NCP Ready To Let Oppn Lead PAC, Yet To Decide About Others

With the parliamentary regulations now in hand, work has started on the formation of the 10 committees under the House of Representatives.

June 10, 2018, 9:04 a.m.

With the parliamentary regulations now in hand, work has started on the formation of the 10 committees under the House of Representatives.

The ruling Nepal Communist Party (NCP) is ready to allot the Public Accounts Committee to the main opposition Nepali Congress (NC) but has not decided whether to pick the chiefs of the other committees through voting or power sharing.

According to My Republica, Deputy Parliamentary Party Chief of NCP Subas Nembang said the party will not lay claim to the PAC, in keeping with the practice of assigning its chair to the main opposition party. “We will not claim the PAC, but we are yet to consult within the party about picking the chiefs of the other House committees,” he said.

Speaker Krishna Bahadur Mahara has convened a meeting with the chief whips of the political parties for Sunday to discuss picking the members to the House panels and their heads. He has the authority to fix the date for the election of the heads of House committees once the political parties finalize their members for such committees in line with the principle of proportional, inclusive representation.

“The regulations have a provisioned that a panel will comprise a maximum of 27 members with the minister or ministers concerned as ex-officio. The total 10 panels will have 270 members and the ministers,” said spokesperson at the parliament secretariat Bharat Gautam.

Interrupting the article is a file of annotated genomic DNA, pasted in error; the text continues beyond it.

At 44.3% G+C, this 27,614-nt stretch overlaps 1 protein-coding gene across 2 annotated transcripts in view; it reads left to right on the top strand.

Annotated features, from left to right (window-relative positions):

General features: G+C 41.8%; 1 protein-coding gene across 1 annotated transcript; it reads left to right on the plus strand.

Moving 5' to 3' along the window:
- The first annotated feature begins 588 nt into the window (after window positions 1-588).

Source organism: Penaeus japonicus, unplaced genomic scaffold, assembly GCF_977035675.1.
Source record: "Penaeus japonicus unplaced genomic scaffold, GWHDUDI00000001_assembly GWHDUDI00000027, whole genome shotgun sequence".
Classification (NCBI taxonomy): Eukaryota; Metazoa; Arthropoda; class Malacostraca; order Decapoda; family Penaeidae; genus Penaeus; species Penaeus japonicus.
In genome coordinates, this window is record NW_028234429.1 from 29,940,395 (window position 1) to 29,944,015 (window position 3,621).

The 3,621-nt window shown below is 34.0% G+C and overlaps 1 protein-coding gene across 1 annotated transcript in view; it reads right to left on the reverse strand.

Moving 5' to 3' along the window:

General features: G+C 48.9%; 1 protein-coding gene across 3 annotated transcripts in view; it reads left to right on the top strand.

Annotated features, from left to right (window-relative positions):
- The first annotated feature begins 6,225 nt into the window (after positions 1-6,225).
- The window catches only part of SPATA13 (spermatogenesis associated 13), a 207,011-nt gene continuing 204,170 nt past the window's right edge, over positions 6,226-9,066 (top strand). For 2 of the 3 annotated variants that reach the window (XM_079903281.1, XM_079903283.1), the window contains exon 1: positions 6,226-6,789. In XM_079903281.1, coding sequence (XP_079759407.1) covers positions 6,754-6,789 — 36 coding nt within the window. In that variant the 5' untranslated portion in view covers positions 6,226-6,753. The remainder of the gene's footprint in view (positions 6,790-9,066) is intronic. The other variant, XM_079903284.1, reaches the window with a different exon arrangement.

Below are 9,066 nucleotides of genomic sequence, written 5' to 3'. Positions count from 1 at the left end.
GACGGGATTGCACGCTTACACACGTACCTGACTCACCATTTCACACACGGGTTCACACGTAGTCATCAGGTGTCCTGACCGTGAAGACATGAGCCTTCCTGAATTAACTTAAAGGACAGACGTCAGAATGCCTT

Sources said that if the ruling NCP doesn't want to show flexibility in alloting House panel chiefs in line with the ratio of the political parties' strength in parliament, it is almost certain to elect its own members as heads of all the committees. The NCP has 174 members in the 275-member House. In the two previous parliaments after 2008, the parties had allotted the leadership of House panels based on the strength ratio of the parties.

The new parliamentary regulations provision that at least one-third of the committee heads should be women, and at least 51 percent committee members should attend to constitute a quorum for any decision making.

The committees proposed in the regulations are Finance Committee, International Relations Committee, Industry, Commerce, Labor and Consumer Rights Committee, Law, Justice and Human Rights Committee, Agriculture, Cooperatives and Natural Resources Committee, Women and Social Committee, State Affairs and Good Governance Committee, Development and Technology Committee, Education and Health Committee and Public Accounts Committee.

The new rules state that if a committee member remains absent for five consecutive meetings, he or she can be removed from the committee.

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